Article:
Since the beginning of the unrest in Syria, while Iran has confirmed the people's demands as legitimate, it has been opposed to interference in the internal affairs of Syria. Iran has called on Syria to accelerate the reform process, so as to satisfy its citizens. Therefore, Tehran believes that it has not ignored the opponents or the people's legitimate demands. It believes that political reforms will result in a favorable situation in Syria, while anarchy or foreign interference will not bring about any benefit to the people of Syria. In Tehran's view, the current situation in Syria is just dragging the country into civil war and destruction, which is not a promising future.


Furthermore, Tehran believes that its strategic depth has been extended to the borders of the Israel since 1980. The Lebanese and Syrian borders virtually form the strategic border between Iran and Israel or the US. In fact, Syria is considered as the front line. Tehran believes that Iran's so-called enemies know that without breaking the front line, it is not possible to infiltrate to the heartland, i.e. Iran. From its perspective, Syria, Iran and Hezbollah, Islamic Jihad and Hamas have formed an alliance against Israel, with Syria playing a role in bridging that front. The US and Israel know very well that toppling the Syrian regime means destruction of that bridge. If they eliminate Syria, the connection between Iran and Hezbollah and other anti-Israeli movements will be cut. Iran views Syria from this perspective and, therefore, has been opposed to any foreign military intervention in Syria. Any change in the political scene in the region, particularly the political system in Syria may weaken the geopolitical position of Iran. So, for political, ideological and geopolitical reasons, Iran will continue with its current policy towards Syria.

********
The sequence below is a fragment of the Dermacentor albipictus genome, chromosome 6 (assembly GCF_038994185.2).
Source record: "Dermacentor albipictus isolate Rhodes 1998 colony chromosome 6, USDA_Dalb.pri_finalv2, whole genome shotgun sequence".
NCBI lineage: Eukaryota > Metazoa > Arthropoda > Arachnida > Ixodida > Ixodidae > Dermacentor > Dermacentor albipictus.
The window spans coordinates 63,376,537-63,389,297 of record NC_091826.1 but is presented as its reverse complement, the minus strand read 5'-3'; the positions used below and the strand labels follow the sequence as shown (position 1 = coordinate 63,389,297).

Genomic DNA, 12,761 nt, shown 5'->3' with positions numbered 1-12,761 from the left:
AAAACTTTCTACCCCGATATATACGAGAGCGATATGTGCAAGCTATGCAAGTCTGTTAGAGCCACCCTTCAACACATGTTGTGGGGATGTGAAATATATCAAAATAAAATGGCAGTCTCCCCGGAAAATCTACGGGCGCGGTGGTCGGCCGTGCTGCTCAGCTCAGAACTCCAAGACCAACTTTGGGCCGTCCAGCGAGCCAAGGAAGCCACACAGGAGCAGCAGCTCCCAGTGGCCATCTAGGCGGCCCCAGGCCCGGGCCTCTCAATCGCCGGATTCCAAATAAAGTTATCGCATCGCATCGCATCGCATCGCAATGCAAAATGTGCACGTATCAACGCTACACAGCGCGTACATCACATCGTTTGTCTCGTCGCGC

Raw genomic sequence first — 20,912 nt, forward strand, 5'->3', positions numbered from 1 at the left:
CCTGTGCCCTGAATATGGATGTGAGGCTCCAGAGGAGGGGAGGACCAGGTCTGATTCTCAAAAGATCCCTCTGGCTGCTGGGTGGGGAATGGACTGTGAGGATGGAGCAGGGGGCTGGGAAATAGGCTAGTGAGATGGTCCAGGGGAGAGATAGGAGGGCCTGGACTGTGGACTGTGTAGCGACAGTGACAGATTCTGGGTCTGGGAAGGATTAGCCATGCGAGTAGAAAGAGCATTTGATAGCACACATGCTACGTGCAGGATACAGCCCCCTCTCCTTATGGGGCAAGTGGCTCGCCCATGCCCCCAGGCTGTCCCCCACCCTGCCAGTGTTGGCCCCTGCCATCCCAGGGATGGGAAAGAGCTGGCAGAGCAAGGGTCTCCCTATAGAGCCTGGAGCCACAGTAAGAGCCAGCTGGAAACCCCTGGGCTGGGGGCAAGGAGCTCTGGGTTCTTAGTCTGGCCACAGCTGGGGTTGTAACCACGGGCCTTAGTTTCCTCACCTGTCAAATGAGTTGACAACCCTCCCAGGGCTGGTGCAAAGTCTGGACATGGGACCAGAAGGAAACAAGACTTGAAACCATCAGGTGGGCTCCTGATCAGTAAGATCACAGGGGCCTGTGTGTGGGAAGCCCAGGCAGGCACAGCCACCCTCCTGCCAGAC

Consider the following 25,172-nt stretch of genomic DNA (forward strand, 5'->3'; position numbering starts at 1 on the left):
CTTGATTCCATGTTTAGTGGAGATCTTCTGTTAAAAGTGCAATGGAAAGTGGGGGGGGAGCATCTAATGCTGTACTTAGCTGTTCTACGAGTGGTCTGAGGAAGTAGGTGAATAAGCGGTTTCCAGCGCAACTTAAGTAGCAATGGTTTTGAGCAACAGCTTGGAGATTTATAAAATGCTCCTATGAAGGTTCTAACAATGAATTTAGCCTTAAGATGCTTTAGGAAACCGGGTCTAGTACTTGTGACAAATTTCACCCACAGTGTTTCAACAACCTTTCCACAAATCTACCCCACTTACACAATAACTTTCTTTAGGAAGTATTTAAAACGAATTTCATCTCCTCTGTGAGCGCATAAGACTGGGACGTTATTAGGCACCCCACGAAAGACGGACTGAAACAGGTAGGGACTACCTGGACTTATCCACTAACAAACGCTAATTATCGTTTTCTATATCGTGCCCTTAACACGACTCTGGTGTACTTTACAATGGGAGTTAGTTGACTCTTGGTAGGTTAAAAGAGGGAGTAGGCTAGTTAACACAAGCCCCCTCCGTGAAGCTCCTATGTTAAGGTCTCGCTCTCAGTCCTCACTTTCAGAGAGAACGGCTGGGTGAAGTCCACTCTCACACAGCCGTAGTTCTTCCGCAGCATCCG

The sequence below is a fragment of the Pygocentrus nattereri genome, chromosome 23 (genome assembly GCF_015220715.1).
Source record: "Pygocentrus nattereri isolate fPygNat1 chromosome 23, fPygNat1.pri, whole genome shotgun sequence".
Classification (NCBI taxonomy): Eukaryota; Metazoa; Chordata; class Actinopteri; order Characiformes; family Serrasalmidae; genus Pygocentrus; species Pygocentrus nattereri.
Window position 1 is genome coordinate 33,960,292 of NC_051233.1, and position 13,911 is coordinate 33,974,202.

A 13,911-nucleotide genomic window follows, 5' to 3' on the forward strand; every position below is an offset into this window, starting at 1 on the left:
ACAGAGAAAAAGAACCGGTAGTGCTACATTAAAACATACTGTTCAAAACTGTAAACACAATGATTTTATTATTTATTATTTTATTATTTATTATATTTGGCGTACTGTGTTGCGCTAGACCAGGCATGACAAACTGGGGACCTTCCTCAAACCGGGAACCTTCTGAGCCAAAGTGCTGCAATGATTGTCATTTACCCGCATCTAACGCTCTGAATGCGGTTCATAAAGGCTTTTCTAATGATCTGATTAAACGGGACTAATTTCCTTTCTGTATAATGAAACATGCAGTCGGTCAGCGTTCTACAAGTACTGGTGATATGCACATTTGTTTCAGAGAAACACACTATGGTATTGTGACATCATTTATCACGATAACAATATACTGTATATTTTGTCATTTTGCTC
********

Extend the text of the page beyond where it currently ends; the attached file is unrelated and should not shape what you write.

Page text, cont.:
Tehran believes that the West and its regional allies' utmost efforts to weaken Bashar Assad's Syrian regime show that the West looks from the same angle as Tehran looks towards the developments. The West's ardent opposition to any Iranian participation in international diplomacy on Syria shows that it is not seeking to reduce violence in Syria, but just to shorten the circle of siege against what Iran calls the "resistance against Zionism".

The West and its allies in some Arab states have shown that they are not seeking a political solution to the crisis. These allies include those who exert political pressure on Assad's regime and offer financial support and weapons as well as media coverage to the armed opposition groups. Iran, in contrast, believes that conventional methods for legal and political reform in Syria are a natural and reasonable right of the people of Syria.

Given the issues that Iran attributes to Syria's turbulence, it is believed that Tehran will do its utmost to maintain the status quo, even it entails risking military involvement.

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About the Author

Dr Ali Omidi is Assistant Professor of International Relationsat the University of Isfahan-Iran.

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All articles by Ali Omidi

Creative Commons LicenseThis work is licensed under a Creative Commons License.